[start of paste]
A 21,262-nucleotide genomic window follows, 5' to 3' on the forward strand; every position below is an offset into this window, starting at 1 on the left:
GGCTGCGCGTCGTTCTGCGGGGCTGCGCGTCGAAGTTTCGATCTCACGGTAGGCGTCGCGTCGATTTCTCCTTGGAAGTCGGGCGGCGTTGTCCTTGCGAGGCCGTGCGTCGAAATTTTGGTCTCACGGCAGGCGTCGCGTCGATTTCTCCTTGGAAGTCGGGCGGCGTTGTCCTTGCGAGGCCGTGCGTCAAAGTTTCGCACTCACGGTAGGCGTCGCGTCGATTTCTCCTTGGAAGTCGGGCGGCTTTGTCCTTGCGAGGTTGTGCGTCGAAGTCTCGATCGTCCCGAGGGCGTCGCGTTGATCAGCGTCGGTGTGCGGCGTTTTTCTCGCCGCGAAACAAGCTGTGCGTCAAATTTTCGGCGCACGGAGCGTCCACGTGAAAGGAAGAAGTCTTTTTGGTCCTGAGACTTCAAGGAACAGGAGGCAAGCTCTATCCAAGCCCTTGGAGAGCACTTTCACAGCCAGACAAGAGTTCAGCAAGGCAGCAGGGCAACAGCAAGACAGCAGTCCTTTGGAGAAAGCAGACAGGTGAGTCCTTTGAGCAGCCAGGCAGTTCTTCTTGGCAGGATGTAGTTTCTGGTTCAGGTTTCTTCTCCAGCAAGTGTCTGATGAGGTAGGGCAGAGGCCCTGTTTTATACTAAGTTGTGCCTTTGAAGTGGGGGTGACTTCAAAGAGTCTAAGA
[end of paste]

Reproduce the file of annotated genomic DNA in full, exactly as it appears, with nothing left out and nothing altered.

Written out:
A 21,262-nucleotide genomic window follows, 5' to 3' on the forward strand; every position below is an offset into this window, starting at 1 on the left:
GGCTGCGCGTCGTTCTGCGGGGCTGCGCGTCGAAGTTTCGATCTCACGGTAGGCGTCGCGTCGATTTCTCCTTGGAAGTCGGGCGGCGTTGTCCTTGCGAGGCCGTGCGTCGAAATTTTGGTCTCACGGCAGGCGTCGCGTCGATTTCTCCTTGGAAGTCGGGCGGCGTTGTCCTTGCGAGGCCGTGCGTCAAAGTTTCGCACTCACGGTAGGCGTCGCGTCGATTTCTCCTTGGAAGTCGGGCGGCTTTGTCCTTGCGAGGTTGTGCGTCGAAGTCTCGATCGTCCCGAGGGCGTCGCGTTGATCAGCGTCGGTGTGCGGCGTTTTTCTCGCCGCGAAACAAGCTGTGCGTCAAATTTTCGGCGCACGGAGCGTCCACGTGAAAGGAAGAAGTCTTTTTGGTCCTGAGACTTCAAGGAACAGGAGGCAAGCTCTATCCAAGCCCTTGGAGAGCACTTTCACAGCCAGACAAGAGTTCAGCAAGGCAGCAGGGCAACAGCAAGACAGCAGTCCTTTGGAGAAAGCAGACAGGTGAGTCCTTTGAGCAGCCAGGCAGTTCTTCTTGGCAGGATGTAGTTTCTGGTTCAGGTTTCTTCTCCAGCAAGTGTCTGATGAGGTAGGGCAGAGGCCCTGTTTTATACTAAGTTGTGCCTTTGAAGTGGGGGTGACTTCAAAGAGTCTAAGA